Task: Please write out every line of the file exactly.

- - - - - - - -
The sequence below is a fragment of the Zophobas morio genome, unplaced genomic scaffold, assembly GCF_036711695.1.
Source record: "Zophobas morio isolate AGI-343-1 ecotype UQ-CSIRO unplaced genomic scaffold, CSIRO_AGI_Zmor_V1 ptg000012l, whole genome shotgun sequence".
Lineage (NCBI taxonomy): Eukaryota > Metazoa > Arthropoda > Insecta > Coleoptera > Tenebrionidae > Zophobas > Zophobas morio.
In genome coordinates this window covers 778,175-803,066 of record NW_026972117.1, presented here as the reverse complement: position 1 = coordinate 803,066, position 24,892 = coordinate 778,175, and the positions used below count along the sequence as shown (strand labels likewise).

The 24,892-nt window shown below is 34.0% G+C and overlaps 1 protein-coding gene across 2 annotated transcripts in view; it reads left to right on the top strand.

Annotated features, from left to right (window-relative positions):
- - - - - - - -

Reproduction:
The sequence below is a fragment of the Zophobas morio genome, unplaced genomic scaffold, assembly GCF_036711695.1.
Source record: "Zophobas morio isolate AGI-343-1 ecotype UQ-CSIRO unplaced genomic scaffold, CSIRO_AGI_Zmor_V1 ptg000012l, whole genome shotgun sequence".
Lineage (NCBI taxonomy): Eukaryota > Metazoa > Arthropoda > Insecta > Coleoptera > Tenebrionidae > Zophobas > Zophobas morio.
In genome coordinates this window covers 778,175-803,066 of record NW_026972117.1, presented here as the reverse complement: position 1 = coordinate 803,066, position 24,892 = coordinate 778,175, and the positions used below count along the sequence as shown (strand labels likewise).

The 24,892-nt window shown below is 34.0% G+C and overlaps 1 protein-coding gene across 2 annotated transcripts in view; it reads left to right on the top strand.

Annotated features, from left to right (window-relative positions):